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Bond Investors Find Themselves Walking Tightrope

Decent yields are still available on some categories of bond mutual funds--if you can handle the risk involved.

October 20, 1998|PAUL J. LIM

These are confusing times for income-oriented investors.

With the Federal Reserve Board cutting short-term interest rates, yields on Treasury bills and other short-term securities are tumbling--forcing many investors in those securities to think about alternatives.

But what the Fed's new stance will mean for longer-term bond yields, and thus whether this is a good or bad time to lock in those yields, is still unclear.

If the Fed succeeds in staving off an economic recession, then current yields on corporate junk bonds and emerging-market debt--which have soared in recent months as investors have shunned risk--might look like great deals a few months from now.

But if the Fed is too late and investors perceive more economic trouble ahead, they could force the yields on higher-risk bonds that much higher, while driving "safe" Treasury bond yields even lower.

As with any investment decision, the income decision now depends on how much risk you're willing to take in exchange for the yield you want, financial planners say.

The good news is that income-oriented investors who want to take advantage of higher yields on out-of-favor bonds have a lower-risk option than buying individual securities: bond mutual funds.

Bond funds spread risk over an entire portfolio of holdings--for instance, if one junk bond in a high-yield portfolio busts, its effect is offset by the majority of others that continue making payments.

"Higher-income areas, like the mortgage, high-yield and emerging-market [debt] market are typically those that require high-risk tolerance and are areas where professional management and diversification can be a great benefit," said Alice Lowenstein, fixed-income editor for Morningstar Mutual Funds.

To be sure, individual bonds have been popular among many income-oriented investors for a variety of reasons. If individual bonds are purchased at or below par (their redemption value), they guarantee a return of principal if held to maturity. Plus, they deliver a set payout.

With a fund, there are no such guarantees. For instance, if you were to invest today in a long-term government bond fund, there's a good chance you'd be buying into a portfolio of bonds valued well above redemption value. The manager, in an effort to seek yield or safety, might have paid $1,100 for a bond that promises to return only $1,000 once it matures.

Theoretically, this means that these bonds, once they mature, would guarantee a loss to the portfolio. In reality, though, most fund managers wouldn't hang on to such bonds until maturity. And investors would see some compensation through the income earned.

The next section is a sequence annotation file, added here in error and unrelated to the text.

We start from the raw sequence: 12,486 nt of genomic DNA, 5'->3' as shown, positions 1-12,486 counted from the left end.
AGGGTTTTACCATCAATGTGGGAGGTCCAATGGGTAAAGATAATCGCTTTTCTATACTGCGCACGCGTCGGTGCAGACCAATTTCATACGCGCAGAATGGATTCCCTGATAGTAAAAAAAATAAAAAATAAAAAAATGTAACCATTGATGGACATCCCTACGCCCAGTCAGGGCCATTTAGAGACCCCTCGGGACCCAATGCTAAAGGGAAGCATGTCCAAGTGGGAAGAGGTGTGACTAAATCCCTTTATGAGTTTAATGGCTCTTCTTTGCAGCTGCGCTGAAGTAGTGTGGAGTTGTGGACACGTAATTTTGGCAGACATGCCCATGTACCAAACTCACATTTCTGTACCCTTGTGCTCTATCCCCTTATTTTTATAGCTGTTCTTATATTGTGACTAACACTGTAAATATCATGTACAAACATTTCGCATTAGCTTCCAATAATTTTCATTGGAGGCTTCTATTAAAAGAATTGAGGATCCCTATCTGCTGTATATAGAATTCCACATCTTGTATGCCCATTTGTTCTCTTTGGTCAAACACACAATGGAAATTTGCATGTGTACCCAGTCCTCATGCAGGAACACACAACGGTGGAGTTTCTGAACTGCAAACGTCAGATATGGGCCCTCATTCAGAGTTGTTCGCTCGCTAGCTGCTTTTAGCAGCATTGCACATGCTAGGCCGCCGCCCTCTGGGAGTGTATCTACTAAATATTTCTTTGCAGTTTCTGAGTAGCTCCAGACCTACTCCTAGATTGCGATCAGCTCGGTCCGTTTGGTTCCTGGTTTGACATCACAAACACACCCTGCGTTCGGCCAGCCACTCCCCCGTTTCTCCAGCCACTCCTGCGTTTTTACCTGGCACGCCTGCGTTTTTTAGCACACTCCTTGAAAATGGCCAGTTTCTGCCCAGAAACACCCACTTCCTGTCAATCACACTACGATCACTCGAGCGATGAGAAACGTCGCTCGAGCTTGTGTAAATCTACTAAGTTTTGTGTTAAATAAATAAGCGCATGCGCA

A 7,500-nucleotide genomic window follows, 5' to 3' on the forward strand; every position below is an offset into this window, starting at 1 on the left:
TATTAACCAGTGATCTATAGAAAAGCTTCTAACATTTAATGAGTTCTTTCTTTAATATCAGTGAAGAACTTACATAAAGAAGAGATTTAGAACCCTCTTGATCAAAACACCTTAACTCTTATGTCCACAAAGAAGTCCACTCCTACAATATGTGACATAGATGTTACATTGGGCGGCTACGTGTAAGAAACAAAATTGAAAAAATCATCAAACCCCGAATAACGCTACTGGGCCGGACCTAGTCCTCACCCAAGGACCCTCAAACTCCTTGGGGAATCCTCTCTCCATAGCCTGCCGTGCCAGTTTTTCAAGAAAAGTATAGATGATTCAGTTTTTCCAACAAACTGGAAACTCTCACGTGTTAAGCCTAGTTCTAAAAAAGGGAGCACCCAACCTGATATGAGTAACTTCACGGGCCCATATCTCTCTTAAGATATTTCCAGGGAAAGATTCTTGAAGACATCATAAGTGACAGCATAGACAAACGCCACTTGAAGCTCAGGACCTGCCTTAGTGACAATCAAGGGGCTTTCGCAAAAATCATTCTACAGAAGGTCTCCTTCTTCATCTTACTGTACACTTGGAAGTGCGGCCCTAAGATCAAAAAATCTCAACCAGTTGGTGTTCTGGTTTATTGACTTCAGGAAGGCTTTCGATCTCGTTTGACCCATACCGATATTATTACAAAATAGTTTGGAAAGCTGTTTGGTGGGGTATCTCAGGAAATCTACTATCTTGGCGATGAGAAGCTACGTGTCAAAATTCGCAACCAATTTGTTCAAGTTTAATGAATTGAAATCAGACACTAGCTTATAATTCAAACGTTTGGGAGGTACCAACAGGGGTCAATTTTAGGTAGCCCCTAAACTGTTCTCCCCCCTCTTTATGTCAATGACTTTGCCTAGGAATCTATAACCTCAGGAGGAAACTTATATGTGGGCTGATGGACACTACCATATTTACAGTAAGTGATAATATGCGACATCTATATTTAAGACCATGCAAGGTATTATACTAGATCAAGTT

Nevertheless, bond fund investors aren't assured that their original principal invested won't incur losses--especially if market interest rates should rise, depressing the value of lower-yielding bonds in a fund portfolio. (See sidebar.)

Still, the trade-off is the diffusion of risk: A bond fund portfolio can generate decent yields while protecting you against the extreme loss of principal that can occur if you own an individual bond that defaults.

Where to find those decent fund yields today? Here are some ideas:

Municipal Bond Funds

Normally, a tax-free municipal bond is considered a good deal when its yield is 85% that of Treasuries, notes Alexandra Lebenthal, president and chief executive of Lebenthal & Co. in New York, one of the leading sellers of muni bonds to retail investors.

Yet, in the last couple of months, yields on high-quality, insured, long-term municipal bonds have risen to more than 95% that of similar-maturity Treasuries.

Because income paid on munis is exempt from federal taxes, a muni yielding 4.85% is the equivalent of an 8% yield on a Treasury bond for a person in the top 39.6% federal income tax bracket.

But Duke Johnson, president of the La Jolla Institute for Wealth Management in La Jolla, stresses the need to find good-quality, low-cost muni funds.

For California investors, he recommends the Vanguard California Tax-Free Intermediate-Term bond fund (no-load; minimum initial investment: $3,000).

The average credit quality of bonds in this $895-million portfolio is AAA, the highest possible. And the average annual expenses for this fund are a low 0.18% of assets. That's 83% less than that of the typical muni bond fund. Plus, because this fund invests only in bonds issued by California municipalities, income derived from it is exempt from both federal and state taxes.

With a 4.46% 12-month yield, that's the equivalent of an 8.7% yield on a Treasury for state residents in the combined 48.9% state and federal tax bracket.

Johnson also likes USAA California Bond Fund (no-load; minimum initial investment: $3,000).

This $533-million single-state fund has recently yielded slightly more than Vanguard's fund--about 5.2%. The tax-equivalent yield would be about 10.1% for someone in the 48.9% state and federal tax brackets.

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